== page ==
No Pain In Pop is one of the most consistent alt-dance labels in existence right now, and have unearthed another diamond in Finnish producer/composer Ukkonen, whose highbrow, cerebral approach to dance recalls the glory days of Rephlex Records and the seminal Braindance Coincidence.

Ukkonen himself claims to have "zero interest in dance music"; but despite the variety and complexity of time signatures and melodies on offer here, it is undoubtedly music rooted in the dance genre.

The accompanying press release describes Ukkonen's 'prophetic talent' in great depth. Listing influences from Bartok to Squarepusher to Jimi Hendrix (not convinced on that last one), the album apparently makes use of 'mensuration canons' (one melody simultaneously played at different speeds by different voices to create its own accompaniment), 'isorhythms' (a fixed series of pitches run through a fixed rhythm at odds with the time signature) and 'simultaneous tempos' (basically just speeding up and slowing down). This is all well and good, but what does it actually sound like?

Put simply, if you like Aphex Twin and his ilk, you will immediately recognise the forces at play in the extravagantly titled The Ancient Tonalities of.... Ukkonen is not an iconoclast, despite what the press bumf says. Despite this, there is a lot to enjoy here. 'A New Technique' has a conversational, wandering structure, punctuated by repetitive melodic strains in the call-and-response format which the producer favours. The track bounces along at a solid pace for much of its running time, before... hang on, it's a simultaneous tempo! The pace is disrupted and stuttering synth lines emerge to form a new order.

'Eighteen Pitches' begins in a settled and complex weave of organs. The beat, interwoven with a complex sub bass line, rises slowly from the depths. A snare appears on the backbeat, and for the first time it becomes clear that Ukkonen enjoys confounding traditional dance music tropes. Listened to closely, the entire beat appears to be backwards. Trying to work out the time signature is almost impossible. I'd settled on 15/8 until I started to count a 14 beat bar that appeared to be interspersed as well, which would put us in 29/16 territory, which is frankly too ghastly to consider.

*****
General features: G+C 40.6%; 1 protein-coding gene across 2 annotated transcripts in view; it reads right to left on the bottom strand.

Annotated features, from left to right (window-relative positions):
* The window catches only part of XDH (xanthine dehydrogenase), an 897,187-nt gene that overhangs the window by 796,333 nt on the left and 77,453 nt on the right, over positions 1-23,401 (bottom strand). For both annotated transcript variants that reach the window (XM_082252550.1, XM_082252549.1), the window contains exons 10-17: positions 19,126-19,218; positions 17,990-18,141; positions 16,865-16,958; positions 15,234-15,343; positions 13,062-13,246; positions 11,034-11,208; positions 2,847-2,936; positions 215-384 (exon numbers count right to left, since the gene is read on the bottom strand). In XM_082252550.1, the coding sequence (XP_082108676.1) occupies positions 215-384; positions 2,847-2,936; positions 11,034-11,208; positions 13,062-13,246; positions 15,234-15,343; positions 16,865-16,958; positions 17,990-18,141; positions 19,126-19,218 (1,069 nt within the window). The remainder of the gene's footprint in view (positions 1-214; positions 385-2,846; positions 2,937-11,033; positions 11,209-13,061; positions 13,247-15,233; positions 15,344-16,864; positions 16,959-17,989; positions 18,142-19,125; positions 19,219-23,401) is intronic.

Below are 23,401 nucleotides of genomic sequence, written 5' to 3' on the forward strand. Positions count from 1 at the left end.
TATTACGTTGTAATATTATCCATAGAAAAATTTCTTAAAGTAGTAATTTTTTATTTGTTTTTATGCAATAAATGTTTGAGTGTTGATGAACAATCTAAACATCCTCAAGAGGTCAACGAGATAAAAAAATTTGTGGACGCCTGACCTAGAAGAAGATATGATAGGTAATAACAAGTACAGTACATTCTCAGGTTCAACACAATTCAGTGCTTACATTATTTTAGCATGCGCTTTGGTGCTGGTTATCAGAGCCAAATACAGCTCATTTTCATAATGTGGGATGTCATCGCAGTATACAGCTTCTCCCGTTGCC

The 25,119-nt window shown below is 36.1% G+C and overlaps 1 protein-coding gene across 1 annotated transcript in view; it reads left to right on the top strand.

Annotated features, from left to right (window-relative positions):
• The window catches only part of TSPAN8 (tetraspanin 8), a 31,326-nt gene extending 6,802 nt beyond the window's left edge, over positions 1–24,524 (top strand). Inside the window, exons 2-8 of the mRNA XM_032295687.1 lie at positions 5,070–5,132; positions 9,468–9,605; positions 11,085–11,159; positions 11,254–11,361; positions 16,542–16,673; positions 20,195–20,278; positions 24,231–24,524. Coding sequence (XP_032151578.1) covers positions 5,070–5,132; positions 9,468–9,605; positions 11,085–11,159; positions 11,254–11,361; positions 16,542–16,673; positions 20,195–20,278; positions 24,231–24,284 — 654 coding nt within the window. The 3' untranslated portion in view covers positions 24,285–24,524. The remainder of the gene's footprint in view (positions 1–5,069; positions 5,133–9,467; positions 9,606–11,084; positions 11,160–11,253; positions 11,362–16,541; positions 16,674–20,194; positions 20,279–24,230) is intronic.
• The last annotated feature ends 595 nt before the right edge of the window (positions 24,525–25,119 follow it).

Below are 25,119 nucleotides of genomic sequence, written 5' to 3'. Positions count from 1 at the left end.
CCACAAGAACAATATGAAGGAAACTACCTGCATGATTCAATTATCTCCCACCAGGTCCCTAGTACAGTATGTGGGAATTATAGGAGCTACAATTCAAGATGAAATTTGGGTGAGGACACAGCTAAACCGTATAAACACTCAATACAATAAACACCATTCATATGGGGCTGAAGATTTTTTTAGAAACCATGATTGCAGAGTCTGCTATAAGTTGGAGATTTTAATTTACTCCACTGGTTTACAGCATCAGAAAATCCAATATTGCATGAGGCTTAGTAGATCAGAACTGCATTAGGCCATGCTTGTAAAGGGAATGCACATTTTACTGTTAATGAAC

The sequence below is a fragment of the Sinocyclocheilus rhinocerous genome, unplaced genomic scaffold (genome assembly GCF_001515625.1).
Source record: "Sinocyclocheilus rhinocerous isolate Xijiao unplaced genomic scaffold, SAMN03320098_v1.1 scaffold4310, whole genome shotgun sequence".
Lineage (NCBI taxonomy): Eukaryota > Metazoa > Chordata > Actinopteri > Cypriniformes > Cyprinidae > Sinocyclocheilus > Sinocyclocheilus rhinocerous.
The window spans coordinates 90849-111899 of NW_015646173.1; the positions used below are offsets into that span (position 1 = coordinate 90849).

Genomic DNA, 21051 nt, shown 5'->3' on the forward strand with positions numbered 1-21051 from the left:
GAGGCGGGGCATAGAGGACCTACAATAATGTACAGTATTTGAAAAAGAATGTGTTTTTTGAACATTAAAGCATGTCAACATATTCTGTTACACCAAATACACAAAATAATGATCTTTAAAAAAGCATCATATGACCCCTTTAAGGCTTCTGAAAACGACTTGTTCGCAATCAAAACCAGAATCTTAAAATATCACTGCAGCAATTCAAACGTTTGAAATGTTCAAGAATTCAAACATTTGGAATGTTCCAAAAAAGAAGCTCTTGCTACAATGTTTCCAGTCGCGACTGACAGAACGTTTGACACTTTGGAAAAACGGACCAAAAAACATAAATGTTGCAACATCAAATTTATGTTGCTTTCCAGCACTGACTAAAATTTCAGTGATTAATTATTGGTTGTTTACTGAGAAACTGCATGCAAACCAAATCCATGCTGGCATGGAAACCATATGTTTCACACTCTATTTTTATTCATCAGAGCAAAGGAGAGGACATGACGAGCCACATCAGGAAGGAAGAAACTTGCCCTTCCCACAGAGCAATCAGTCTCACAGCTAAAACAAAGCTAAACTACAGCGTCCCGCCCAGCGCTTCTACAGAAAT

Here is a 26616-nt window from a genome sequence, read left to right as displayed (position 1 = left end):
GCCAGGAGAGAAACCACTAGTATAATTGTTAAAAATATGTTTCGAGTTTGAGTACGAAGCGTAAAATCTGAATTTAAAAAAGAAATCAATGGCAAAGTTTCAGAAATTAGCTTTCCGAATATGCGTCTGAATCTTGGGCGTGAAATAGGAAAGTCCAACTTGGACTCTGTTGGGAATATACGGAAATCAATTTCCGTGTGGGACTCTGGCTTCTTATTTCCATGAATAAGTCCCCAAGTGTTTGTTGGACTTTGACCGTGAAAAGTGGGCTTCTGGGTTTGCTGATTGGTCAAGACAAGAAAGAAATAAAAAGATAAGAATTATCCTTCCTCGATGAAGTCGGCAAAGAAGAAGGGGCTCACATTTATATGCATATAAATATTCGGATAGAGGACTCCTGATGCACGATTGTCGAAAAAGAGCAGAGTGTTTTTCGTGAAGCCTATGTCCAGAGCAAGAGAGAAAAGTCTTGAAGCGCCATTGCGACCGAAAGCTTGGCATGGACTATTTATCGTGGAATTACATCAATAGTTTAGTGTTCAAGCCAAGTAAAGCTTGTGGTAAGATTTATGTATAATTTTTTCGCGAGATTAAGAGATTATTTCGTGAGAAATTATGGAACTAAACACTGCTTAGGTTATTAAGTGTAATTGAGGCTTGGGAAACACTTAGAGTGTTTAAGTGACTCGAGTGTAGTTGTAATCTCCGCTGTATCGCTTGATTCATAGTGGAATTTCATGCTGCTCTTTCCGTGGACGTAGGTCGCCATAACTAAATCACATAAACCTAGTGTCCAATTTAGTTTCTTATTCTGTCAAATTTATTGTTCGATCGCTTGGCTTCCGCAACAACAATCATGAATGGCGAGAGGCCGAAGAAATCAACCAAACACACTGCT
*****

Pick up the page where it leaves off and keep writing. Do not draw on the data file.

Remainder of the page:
Thankfully, in the grand scheme of things, the time signature really doesn't matter. While classically trained dance producers are fairly common these days, classically trained dance audiences I'd guess to be a little rarer. So by the time we've reached 'Viva Las Huelgas', we're into jittery, warm tracks with some gorgeous low-lying hi hat rhythms which harks back to the true spiritual fathers of this kind of thing; Mr Twin and Mr Pusher. While Ukkonen is quite along way off reaching the heights of Richard D. James, the more thoughtful, ominous creations that close the album manage to carve out some nicely haunting (and oddly straight) house.

My main criticism is nothing to do with the pretensions of structure, and everything to do with appearance. You sense that Ukkonen is an excellent architect of rhythm and tone; where he lacks something is in his synthesis of memorable instrumentation. Where there should be cutting edge sounds to support the engineering of the whole edifice, the producer sometimes chooses run-of-the-mill keyboards and drum sounds that can get lost in each other. It's a shame, but not unforgivable.